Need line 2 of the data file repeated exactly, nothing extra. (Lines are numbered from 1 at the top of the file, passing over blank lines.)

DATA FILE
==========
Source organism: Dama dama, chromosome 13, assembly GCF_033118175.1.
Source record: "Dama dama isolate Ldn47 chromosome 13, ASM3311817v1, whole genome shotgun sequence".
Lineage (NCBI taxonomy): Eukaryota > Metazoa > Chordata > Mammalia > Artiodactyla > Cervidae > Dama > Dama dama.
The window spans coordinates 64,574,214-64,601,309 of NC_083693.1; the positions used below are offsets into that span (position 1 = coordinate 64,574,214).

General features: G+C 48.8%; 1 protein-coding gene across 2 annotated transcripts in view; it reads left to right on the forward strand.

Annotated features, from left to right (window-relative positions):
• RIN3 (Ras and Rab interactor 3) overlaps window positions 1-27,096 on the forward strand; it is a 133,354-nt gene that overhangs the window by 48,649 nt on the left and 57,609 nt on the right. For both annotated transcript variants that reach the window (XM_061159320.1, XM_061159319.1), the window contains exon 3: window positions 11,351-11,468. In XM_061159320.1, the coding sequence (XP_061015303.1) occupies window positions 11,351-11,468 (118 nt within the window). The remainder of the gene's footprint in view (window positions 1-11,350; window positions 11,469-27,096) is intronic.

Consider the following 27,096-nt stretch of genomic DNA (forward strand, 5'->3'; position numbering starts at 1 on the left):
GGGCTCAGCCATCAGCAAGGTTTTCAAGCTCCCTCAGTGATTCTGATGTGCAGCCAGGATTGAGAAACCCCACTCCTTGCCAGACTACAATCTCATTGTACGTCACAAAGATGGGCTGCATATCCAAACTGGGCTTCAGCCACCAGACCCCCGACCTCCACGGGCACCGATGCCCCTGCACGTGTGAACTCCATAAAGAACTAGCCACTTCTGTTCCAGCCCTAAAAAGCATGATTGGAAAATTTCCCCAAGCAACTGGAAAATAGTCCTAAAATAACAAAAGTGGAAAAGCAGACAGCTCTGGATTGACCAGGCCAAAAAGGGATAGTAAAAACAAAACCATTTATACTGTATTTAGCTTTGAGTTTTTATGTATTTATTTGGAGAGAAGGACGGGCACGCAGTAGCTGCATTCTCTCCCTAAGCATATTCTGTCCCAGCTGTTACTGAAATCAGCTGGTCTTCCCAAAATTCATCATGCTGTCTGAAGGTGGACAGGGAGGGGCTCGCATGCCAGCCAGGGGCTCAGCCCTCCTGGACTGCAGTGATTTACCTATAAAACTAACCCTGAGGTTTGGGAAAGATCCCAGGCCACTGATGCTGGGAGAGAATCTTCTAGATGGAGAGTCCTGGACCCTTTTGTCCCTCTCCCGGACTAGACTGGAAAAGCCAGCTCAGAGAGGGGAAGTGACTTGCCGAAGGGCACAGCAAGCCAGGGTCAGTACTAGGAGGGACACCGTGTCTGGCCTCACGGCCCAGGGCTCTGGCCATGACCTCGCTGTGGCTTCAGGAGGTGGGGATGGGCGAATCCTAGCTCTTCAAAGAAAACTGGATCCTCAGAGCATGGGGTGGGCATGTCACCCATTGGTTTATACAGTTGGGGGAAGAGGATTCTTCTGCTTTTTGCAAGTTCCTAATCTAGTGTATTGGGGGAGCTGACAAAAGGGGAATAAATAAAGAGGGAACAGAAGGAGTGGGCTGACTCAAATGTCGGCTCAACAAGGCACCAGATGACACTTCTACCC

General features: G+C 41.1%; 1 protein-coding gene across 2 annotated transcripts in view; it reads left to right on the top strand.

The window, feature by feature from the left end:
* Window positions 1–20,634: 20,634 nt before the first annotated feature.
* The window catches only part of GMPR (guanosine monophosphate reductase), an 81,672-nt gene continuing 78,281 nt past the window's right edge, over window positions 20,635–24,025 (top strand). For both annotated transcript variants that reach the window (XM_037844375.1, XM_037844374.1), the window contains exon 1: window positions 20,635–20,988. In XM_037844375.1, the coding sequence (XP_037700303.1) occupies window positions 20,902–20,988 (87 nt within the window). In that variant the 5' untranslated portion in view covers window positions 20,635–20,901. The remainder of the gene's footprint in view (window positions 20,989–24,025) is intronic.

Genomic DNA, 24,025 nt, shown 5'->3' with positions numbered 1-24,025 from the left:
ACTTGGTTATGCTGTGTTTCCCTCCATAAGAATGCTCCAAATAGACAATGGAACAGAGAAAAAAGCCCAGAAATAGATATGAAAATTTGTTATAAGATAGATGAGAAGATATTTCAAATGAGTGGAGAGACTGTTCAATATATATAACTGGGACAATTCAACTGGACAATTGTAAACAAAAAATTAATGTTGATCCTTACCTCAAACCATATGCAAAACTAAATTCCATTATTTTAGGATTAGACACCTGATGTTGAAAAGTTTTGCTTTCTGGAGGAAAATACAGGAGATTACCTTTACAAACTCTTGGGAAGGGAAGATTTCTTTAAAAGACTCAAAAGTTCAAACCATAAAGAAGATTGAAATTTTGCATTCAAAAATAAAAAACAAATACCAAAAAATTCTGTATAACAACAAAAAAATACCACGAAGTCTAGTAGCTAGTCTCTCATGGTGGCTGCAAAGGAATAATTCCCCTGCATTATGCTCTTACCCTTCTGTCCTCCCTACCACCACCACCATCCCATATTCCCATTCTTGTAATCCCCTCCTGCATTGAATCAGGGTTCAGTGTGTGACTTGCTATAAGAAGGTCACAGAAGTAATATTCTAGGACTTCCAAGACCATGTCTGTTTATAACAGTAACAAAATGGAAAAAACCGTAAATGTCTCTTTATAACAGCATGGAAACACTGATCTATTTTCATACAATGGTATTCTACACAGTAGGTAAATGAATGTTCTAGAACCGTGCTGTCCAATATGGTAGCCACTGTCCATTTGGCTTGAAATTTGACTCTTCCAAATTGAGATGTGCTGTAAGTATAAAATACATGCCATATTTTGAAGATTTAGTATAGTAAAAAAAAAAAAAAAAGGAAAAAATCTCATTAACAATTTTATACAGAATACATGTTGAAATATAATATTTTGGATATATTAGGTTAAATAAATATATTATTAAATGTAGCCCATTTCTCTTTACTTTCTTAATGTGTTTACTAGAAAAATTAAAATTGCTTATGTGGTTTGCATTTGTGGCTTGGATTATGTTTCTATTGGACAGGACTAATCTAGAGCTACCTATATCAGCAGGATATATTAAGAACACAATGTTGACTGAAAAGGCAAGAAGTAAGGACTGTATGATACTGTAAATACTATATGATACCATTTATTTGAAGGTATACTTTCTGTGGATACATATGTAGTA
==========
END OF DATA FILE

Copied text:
Source record: "Dama dama isolate Ldn47 chromosome 13, ASM3311817v1, whole genome shotgun sequence".